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September 24, 2006
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Rural Economy
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The Moving Finger Writes

September 24, 2006

Page: 27/43

Home > 2006 Issues > September 24, 2006

By Kamal Wadhwa

It is indeed a cruel irony that despite India?s advent into the twenty-first century, millions of Indians still do not have access to a proper diet. Although India is producing state-of-the-art jet fighter aircraft, has designed and built its own civilian nuclear reactors and made remarkable progress in the domain of education, it still has not attained the ability to ensure a steady supply of nutritious foodstuffs to enable people to cast off the centuries-old debility and indisposition afflicting them.

Simply put, India has too many fetishes and complexes in relation to food so that no one can look at the problem of malnutrition dispassionately and without fear. It seems there is a stigma and a social taboo associated with the consumption of food, which goes back to the socialist era. Even to this day, millions of office-goers who commute to work do so with barely a single cup of tea to supply energy for the morning. Similarly, millions of school children as yet have no access to milk and must subsist on cheap food grains that have little protein to nourish their growing bodies. Does it therefore come as a surprise that the level of national intelligence is abysmally low so that even our finest engineers can do nothing practical but must limit themselves to office correspondence? Similarly, Indian technology and manufactures are inferior in quality to those of comparable countries. Why? Simply because no one eats well in India despite the fact that every one is obsessed with food and food rituals. This leads to loss of creativity in work and a lower level of intelligence.

India by now has become one of the world?s largest producers of milk and eggs. Yet there is no mass consumption of these food articles since they are still considered to be luxuries and have not found their way into the public distribution system. As a consequence, they are exported in large quantities at nearly throwaway prices.

Poverty becomes a bearable condition of life when there is sufficient nutritious food available to the mass of people. Yet this seems to be a distant goal despite our many other achievements. India has yet to become an economic democracy where there is sufficient wherewithal to purchase quality food for everyone. In the present dispensation, access to good food is a privilege of the few.

Indians are inclined to ape western culture in its entirety except their food habits. This is a serious flaw. In India, people scrimp and save on their food expenses only to fritter away such savings on purchasing costly goods that are examples of conspicuous consumption. This is a short-sighted and depraved way of living life. All our religious traditions tell us that the body is sacred and houses man?s soul. Therefore, it must be cared for well. Nothing shows more care for the body than a proper diet that is healthy and affordable.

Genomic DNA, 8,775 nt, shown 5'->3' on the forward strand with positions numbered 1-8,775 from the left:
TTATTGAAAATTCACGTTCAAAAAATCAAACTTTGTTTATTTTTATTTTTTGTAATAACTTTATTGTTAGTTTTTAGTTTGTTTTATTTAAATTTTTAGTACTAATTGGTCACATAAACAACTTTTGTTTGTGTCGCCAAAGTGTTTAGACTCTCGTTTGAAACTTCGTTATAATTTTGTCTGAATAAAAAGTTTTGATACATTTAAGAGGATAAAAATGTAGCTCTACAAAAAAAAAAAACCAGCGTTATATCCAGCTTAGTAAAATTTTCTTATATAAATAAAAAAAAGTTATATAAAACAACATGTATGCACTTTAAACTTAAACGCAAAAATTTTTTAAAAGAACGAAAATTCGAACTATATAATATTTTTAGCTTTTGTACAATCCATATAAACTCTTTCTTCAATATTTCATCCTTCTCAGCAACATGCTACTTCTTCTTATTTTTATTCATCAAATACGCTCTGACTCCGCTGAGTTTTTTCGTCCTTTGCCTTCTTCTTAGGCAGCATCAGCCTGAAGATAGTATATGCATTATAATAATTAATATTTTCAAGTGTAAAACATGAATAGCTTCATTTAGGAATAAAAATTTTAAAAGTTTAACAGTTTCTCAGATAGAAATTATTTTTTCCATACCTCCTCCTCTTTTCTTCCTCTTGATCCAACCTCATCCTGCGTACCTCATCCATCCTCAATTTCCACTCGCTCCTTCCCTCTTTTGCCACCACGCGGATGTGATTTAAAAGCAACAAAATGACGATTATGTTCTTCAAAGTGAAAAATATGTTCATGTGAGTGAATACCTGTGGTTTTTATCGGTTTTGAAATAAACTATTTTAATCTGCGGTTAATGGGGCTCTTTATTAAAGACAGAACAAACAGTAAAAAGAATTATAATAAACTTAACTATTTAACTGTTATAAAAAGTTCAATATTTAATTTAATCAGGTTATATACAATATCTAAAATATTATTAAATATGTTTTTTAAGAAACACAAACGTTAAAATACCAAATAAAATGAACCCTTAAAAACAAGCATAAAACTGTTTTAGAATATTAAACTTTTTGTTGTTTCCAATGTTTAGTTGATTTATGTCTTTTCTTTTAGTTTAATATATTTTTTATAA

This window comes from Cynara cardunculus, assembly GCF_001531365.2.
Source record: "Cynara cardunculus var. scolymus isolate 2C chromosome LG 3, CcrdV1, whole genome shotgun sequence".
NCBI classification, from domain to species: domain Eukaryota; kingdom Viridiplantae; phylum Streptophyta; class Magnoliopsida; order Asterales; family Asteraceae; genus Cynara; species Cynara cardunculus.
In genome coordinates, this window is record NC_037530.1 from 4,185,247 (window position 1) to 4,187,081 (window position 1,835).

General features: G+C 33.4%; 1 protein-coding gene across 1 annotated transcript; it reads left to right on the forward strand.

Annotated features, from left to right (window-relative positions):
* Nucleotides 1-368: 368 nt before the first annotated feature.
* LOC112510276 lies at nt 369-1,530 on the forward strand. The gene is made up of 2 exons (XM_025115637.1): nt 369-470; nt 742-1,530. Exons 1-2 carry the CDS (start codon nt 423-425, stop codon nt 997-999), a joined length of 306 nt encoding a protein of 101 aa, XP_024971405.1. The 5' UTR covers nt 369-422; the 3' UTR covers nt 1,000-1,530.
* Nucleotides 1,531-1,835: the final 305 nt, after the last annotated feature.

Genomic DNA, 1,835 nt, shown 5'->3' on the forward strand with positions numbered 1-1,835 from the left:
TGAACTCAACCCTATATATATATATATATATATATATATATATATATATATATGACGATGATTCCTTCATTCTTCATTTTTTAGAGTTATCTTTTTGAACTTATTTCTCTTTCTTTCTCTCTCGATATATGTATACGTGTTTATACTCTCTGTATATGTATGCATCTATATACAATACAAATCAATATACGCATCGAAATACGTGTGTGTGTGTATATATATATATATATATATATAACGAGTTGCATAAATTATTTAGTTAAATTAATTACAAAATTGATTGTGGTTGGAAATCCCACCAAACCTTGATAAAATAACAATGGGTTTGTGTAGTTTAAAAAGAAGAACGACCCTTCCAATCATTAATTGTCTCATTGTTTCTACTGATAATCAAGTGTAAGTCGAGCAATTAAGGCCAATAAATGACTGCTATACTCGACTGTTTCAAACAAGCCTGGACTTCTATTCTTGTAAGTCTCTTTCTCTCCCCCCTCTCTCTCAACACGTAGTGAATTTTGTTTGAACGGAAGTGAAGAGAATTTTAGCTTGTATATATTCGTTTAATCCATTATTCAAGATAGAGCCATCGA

Consumption of food brings contentment and peace of mind. There can be no human happiness without food intake. Eating food promotes human well-being and longevity. Most Indians have witnessed the food scarcity in the socialist era where the average life span was reduced to 50 years only! Moreover, the human body loses resistance to disease when it is not properly fed. The misery of India?s masses results from a low intake of food that condemns them to lead unproductive lives where employment opportunities cannot be taken advantage of. Inadequate consumption of food leads to discontent that in turn explodes into anti-social behavior.

Large sections of our population that earn adequate income must now be weaned away from dependence on the public distribution system for meeting their food requirements. If these people can be compelled to buy food in the open market, it would open the public distribution system to those who truly need cheap food. Moreover, since poor people have no access to black income, they cannot afford high-priced quality food unlike privileged people. This lacuna has to be filled in by government policy.

India needs to protect its children from the ravages of hunger. India also needs to protect its manpower from malnourishment. The country?s success in a global environment depends on the easy and adequate availability of quality food to feed its skilled personnel. Otherwise, there will be a loss of productivity and creativity with the associated deterioration in health standards.

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